Consumers often wonder why they have to pay more for organic meats. What would be the reasons for the higher price of organic pork?
Julie Lamontagne, Communications Advisor at duBreton, answers this question as follows: "Producers who raise livestock under organic guidelines must apply food and animal welfare standards that generate additional expenses, which necessarily results in higher prices for products. In return, consumers have access to products that fully reflect their values.
Space, fresh air and comfort
To meet organic standards in hog production, twice as much space must be allowed in the buildings that house the animals. "For example, a barn that can accommodate 1000 hogs in conventional production may only contain 500 in organic production," says Lamontagne.
In addition, the barns must include external access and sufficient windows to allow natural light to enter, which not only improves the comfort of the animals, but also the working conditions of the farmers. "An outdoor space that meets environmental standards must be provided and a hay cover (organic of course!) must be provided inside to allow the pigs to dig and chew as they would in a natural environment. As Ms. Lamontagne points out, "such a layout in barns also generates higher operating, maintenance and heating costs".
Organic food and preventive care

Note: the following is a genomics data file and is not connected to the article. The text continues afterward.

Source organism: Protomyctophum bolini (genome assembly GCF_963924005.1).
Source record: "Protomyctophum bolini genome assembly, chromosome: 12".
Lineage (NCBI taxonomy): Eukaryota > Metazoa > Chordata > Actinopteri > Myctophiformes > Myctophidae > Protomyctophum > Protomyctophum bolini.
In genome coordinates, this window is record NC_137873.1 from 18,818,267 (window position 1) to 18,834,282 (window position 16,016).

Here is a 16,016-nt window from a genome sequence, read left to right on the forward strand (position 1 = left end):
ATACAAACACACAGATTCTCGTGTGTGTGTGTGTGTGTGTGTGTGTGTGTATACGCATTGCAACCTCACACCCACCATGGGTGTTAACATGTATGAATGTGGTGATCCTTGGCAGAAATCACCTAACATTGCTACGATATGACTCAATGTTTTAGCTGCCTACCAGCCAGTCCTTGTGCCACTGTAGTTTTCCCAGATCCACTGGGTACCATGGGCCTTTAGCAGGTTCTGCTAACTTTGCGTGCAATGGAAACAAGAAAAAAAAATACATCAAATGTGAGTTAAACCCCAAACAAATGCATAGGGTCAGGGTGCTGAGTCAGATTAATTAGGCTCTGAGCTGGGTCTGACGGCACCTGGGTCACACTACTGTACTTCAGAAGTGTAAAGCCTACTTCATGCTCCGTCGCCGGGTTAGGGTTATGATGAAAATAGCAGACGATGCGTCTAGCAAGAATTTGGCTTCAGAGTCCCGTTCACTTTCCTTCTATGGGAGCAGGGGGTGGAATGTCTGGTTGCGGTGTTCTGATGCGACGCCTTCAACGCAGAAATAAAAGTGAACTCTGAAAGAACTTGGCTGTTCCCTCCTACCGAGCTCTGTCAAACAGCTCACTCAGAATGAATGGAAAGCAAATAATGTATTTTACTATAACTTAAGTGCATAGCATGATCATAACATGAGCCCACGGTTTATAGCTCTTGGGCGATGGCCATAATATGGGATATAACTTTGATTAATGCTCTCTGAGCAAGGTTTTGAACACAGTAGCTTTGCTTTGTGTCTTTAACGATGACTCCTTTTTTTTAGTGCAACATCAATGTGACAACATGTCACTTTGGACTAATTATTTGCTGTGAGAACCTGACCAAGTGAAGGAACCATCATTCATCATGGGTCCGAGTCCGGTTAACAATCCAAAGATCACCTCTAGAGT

In organic farming, animal feed also has its requirements, as they must be fed with feed composed of certified organic grains guaranteed GMO-free and pesticide-free, whose costs are generally more than twice those of non-organic feed, i.e. about $800 instead of $330/tonne.
In addition, since herd health cannot be based on the use of antibiotics, farmers must act to prevent rather than treat diseases.
Fees for independent certification
Consumers who pay for added value of products rightly want a reliable guarantee. To this end, producers and processors must pay an annual certification fee of up to several thousand dollars, depending on the size of the company, production volumes and the complexity of the audits.
Ms. Lamontagne points out that organic certification also includes administrative requirements for companies. "Producers and our agronomists must devote time to ensuring rigorous record keeping, proof of production and traceability of grain, feed and hay that will be verified by an inspector, under the responsibility of an independent certification body. These verifications become a kind of guarantee seal that gives consumers confidence and justifies the added value given to organic meat.
An investment for the global health of the planet!
Of course, the application of organic animal production standards entails additional costs for businesses and, consequently, for consumers. However, by agreeing to pay for this added value, consumers contribute to positive environmental, animal welfare and health prevention benefits.
For all these reasons: "Yes! Canadian organic pork is worth the cost! »
*This article is a translation from the article published on the Quebecbio.com Website on April 18, 2019